Clover Health will shrink its participation in a federal payment program that allows companies new to Medicare to manage care for individuals enrolled in traditional, fee-for-service plans.
The company did not say how many physicians it would drop from the federal Accountable Care Organization REACH program in 2023. But the change will translate to at least a $1 billion decline in revenue next year, President Andrew Toy said during Clover Health’s third-quarter earnings call Monday.
Clover Health does not disclose the number of patients for whom it manages care through ACO REACH. Toy said, however, the company will cut the number of lives it manages through the program by two-thirds.
“We are exploring alternate opportunities to support shifting fee-for-service physicians into value-based care,” Toy said. “We’re looking at potentially partnering with them in existing statutory programs, such as the Medicare Shared Savings Program.”
According to Toy, the insurtech received “a lot” of applications from physicians who wanted to partner in the ACO REACH model.
“We could have grown the program quite significantly,” said Toy, who will rise to the role of CEO on Jan. 1.
Clover Health did not disclose how much revenue the program generated so far in 2022. But uncertainty about its future led the startup to cut participation, Toy said. The Centers for Medicare and Medicaid Services redesigned the Global and Professional Direct Contracting model into the ACO REACH program earlier this year following concerns from progressive Democrats in Congress over private equity influence in the program.
Going forward, the company will seek to participate in the Medicare Shared Savings Program, which “is already statutory rules,” Toy said.
“It’s a much more defined rulemaking process like it is on the Medicare Advantage side,” Toy said. Clover Health does not participate in the Medicare Shared Savings Program.
The decision represents a strategic shift by the insurtech. By this time last year, Clover Health had generated more than half of its total revenue through Direct Contracting, which is now ACO REACH. The company had planned to generate more than two-thirds of its revenue through Direct Contracting in 2022. Clover Health has been one of the largest participants in the innovative payment program, as measured by number of lives covered.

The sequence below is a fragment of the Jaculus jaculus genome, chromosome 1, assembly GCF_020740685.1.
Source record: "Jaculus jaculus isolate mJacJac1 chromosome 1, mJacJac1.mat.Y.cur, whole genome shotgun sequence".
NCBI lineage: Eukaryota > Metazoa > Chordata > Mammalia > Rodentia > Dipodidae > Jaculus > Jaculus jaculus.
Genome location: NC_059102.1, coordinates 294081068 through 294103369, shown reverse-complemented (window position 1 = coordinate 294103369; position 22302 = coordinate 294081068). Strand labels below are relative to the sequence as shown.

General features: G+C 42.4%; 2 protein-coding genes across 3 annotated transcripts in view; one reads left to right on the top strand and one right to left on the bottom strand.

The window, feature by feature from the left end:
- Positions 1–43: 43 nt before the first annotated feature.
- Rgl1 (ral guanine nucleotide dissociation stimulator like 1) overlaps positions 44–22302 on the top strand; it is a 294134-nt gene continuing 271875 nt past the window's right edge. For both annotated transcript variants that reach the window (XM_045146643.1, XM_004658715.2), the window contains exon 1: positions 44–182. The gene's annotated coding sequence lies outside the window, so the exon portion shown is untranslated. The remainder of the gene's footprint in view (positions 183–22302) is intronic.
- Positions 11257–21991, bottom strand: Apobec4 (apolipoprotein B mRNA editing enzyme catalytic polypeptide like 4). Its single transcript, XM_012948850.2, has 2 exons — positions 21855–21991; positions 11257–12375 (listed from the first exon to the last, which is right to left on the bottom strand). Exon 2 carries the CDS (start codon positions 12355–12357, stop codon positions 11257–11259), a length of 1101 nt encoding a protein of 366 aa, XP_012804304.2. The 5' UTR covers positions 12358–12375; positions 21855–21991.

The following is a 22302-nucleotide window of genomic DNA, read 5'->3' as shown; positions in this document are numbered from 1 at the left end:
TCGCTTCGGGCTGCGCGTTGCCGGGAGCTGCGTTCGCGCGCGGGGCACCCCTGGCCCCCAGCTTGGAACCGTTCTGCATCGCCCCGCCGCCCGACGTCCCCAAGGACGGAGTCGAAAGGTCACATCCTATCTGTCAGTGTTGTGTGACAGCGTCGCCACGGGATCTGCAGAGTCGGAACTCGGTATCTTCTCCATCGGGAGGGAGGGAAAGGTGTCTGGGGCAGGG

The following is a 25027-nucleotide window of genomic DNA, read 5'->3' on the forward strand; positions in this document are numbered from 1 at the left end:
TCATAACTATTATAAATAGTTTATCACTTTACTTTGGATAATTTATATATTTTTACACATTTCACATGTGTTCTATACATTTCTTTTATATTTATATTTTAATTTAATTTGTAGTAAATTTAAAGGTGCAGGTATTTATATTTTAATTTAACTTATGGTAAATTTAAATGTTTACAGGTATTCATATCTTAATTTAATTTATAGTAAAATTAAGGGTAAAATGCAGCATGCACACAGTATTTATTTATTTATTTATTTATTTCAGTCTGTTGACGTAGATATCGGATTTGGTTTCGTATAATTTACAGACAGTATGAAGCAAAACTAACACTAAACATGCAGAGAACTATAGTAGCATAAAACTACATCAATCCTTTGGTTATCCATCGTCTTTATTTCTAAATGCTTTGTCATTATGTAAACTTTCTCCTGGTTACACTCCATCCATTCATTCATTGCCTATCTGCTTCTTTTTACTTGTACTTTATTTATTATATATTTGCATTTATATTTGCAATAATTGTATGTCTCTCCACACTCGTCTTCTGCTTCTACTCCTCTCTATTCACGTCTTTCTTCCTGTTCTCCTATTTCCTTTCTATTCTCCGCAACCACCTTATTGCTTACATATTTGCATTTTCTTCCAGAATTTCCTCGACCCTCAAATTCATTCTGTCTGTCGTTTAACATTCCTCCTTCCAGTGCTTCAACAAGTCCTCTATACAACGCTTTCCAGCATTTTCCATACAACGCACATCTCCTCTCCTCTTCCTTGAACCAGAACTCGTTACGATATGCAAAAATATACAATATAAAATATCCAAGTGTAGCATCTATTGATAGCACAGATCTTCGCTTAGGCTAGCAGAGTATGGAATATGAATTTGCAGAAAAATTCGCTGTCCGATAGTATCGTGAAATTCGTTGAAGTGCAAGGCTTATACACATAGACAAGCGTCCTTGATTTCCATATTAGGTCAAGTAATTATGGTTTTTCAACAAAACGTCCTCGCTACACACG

An increase in medical expenses also pushed Clover Health to reduce its participation in the program. The insurtech reported a non-insurance medical loss ratio of 104.2 during the quarter, meaning it lost money on every patient whose care it managed through ACO REACH. It seeks to achieve a non-insurance MLR of 100 in 2023, said Toy, which means the company wants to break even on the costs of its traditional Medicare enrollees.
The company’s net loss grew 118.2% year-over-year to $75.3 million during the quarter on revenues of $856.8 million, driven by a rise in Medicare Advantage and ACO REACH members’ healthcare bills. The number of Medicare Advantage enrollees grew 30.9% to 88,136.
The insurtech has enough capital to sustain the business through 2023, Chief Financial Officer Scott Leffler during the call. The company holds $782.7 million in total cash and investments.
A Cowen analysis in August estimated Clover Health needed to raise $400 million to make it to 2024.
“We are looking across our entire business to make sure we’re operating at our most efficient level as part of our overall, broader effort toward profitability,” Leffler said.